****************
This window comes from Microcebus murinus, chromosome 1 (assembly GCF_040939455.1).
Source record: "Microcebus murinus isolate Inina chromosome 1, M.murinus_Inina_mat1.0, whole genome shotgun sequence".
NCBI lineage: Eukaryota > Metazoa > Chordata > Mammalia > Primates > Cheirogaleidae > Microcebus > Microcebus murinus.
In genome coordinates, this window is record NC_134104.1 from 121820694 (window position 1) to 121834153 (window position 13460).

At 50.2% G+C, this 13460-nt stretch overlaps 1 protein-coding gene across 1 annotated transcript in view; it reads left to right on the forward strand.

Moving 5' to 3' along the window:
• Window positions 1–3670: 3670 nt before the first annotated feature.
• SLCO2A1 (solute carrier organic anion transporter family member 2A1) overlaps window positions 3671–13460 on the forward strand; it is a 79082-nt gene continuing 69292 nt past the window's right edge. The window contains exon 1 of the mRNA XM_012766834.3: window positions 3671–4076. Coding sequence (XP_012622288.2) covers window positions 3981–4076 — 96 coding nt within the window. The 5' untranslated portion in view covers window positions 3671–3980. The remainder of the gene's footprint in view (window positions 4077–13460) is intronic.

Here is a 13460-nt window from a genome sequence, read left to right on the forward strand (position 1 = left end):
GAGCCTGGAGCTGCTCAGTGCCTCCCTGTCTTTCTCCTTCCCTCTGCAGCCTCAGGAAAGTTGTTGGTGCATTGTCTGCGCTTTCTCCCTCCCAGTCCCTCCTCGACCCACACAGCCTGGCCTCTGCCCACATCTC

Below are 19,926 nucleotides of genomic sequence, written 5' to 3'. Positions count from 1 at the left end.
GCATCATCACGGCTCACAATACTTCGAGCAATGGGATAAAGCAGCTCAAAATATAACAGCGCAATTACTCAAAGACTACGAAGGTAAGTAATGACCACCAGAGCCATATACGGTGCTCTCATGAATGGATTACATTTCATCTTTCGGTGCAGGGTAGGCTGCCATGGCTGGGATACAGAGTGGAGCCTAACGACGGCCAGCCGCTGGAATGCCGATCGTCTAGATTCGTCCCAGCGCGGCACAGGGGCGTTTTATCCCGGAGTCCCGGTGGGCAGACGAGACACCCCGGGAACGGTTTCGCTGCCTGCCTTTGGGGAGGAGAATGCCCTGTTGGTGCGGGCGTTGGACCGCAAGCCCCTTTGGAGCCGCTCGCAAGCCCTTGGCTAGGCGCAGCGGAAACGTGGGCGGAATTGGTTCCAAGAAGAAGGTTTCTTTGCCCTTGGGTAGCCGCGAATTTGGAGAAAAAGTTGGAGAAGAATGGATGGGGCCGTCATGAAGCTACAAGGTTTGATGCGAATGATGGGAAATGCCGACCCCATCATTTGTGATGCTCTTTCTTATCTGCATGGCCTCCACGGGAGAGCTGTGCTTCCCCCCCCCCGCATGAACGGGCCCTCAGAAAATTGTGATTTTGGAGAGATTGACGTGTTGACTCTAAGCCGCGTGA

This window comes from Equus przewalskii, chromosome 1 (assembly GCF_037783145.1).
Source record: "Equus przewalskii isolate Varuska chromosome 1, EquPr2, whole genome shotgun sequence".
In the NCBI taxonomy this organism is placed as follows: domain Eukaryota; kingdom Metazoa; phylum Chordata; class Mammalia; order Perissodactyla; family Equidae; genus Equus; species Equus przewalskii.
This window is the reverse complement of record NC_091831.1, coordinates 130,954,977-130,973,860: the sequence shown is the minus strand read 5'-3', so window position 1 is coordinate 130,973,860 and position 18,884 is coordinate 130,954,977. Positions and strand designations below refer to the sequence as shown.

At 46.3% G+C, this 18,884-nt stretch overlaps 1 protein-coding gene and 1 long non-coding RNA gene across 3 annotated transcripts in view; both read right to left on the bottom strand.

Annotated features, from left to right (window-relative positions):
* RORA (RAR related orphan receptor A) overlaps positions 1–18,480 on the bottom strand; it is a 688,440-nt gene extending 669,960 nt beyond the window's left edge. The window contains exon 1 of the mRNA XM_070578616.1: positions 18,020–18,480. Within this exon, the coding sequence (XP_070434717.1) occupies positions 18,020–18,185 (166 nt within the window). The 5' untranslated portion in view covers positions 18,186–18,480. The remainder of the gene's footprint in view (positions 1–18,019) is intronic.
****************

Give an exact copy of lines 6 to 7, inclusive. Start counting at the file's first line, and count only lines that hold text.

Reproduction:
Moving 5' to 3' along the window:
• Window positions 1–3670: 3670 nt before the first annotated feature.